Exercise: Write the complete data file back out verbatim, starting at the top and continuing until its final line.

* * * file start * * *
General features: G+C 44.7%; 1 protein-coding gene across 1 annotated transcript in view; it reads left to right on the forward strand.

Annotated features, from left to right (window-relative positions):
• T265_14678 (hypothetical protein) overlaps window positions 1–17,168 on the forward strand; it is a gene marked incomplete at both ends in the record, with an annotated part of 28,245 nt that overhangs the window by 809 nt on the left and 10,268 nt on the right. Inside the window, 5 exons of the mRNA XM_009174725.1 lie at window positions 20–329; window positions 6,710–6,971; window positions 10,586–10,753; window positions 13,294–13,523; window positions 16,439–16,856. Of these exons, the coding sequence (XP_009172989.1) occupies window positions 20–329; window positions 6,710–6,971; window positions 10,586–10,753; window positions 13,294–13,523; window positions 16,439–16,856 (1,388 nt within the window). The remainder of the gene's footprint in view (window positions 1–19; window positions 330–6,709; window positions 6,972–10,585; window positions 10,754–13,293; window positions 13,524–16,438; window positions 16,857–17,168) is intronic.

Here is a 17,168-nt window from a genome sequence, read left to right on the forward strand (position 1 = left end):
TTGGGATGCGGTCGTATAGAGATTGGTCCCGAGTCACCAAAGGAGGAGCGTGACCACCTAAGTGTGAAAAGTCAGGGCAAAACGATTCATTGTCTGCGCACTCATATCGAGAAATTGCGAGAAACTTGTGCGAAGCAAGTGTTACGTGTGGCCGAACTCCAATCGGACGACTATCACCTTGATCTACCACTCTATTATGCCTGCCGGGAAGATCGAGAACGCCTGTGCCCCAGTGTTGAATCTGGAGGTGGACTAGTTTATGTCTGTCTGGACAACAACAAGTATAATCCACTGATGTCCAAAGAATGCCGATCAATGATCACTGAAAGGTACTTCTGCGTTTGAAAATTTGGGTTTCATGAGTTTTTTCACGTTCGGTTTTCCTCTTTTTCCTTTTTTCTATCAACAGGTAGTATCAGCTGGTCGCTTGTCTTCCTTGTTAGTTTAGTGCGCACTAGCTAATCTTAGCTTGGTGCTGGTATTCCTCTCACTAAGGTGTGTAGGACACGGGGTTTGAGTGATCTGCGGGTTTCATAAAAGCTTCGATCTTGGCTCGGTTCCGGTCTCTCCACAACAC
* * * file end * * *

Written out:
General features: G+C 44.7%; 1 protein-coding gene across 1 annotated transcript in view; it reads left to right on the forward strand.

Annotated features, from left to right (window-relative positions):
• T265_14678 (hypothetical protein) overlaps window positions 1–17,168 on the forward strand; it is a gene marked incomplete at both ends in the record, with an annotated part of 28,245 nt that overhangs the window by 809 nt on the left and 10,268 nt on the right. Inside the window, 5 exons of the mRNA XM_009174725.1 lie at window positions 20–329; window positions 6,710–6,971; window positions 10,586–10,753; window positions 13,294–13,523; window positions 16,439–16,856. Of these exons, the coding sequence (XP_009172989.1) occupies window positions 20–329; window positions 6,710–6,971; window positions 10,586–10,753; window positions 13,294–13,523; window positions 16,439–16,856 (1,388 nt within the window). The remainder of the gene's footprint in view (window positions 1–19; window positions 330–6,709; window positions 6,972–10,585; window positions 10,754–13,293; window positions 13,524–16,438; window positions 16,857–17,168) is intronic.

Here is a 17,168-nt window from a genome sequence, read left to right on the forward strand (position 1 = left end):
TTGGGATGCGGTCGTATAGAGATTGGTCCCGAGTCACCAAAGGAGGAGCGTGACCACCTAAGTGTGAAAAGTCAGGGCAAAACGATTCATTGTCTGCGCACTCATATCGAGAAATTGCGAGAAACTTGTGCGAAGCAAGTGTTACGTGTGGCCGAACTCCAATCGGACGACTATCACCTTGATCTACCACTCTATTATGCCTGCCGGGAAGATCGAGAACGCCTGTGCCCCAGTGTTGAATCTGGAGGTGGACTAGTTTATGTCTGTCTGGACAACAACAAGTATAATCCACTGATGTCCAAAGAATGCCGATCAATGATCACTGAAAGGTACTTCTGCGTTTGAAAATTTGGGTTTCATGAGTTTTTTCACGTTCGGTTTTCCTCTTTTTCCTTTTTTCTATCAACAGGTAGTATCAGCTGGTCGCTTGTCTTCCTTGTTAGTTTAGTGCGCACTAGCTAATCTTAGCTTGGTGCTGGTATTCCTCTCACTAAGGTGTGTAGGACACGGGGTTTGAGTGATCTGCGGGTTTCATAAAAGCTTCGATCTTGGCTCGGTTCCGGTCTCTCCACAACAC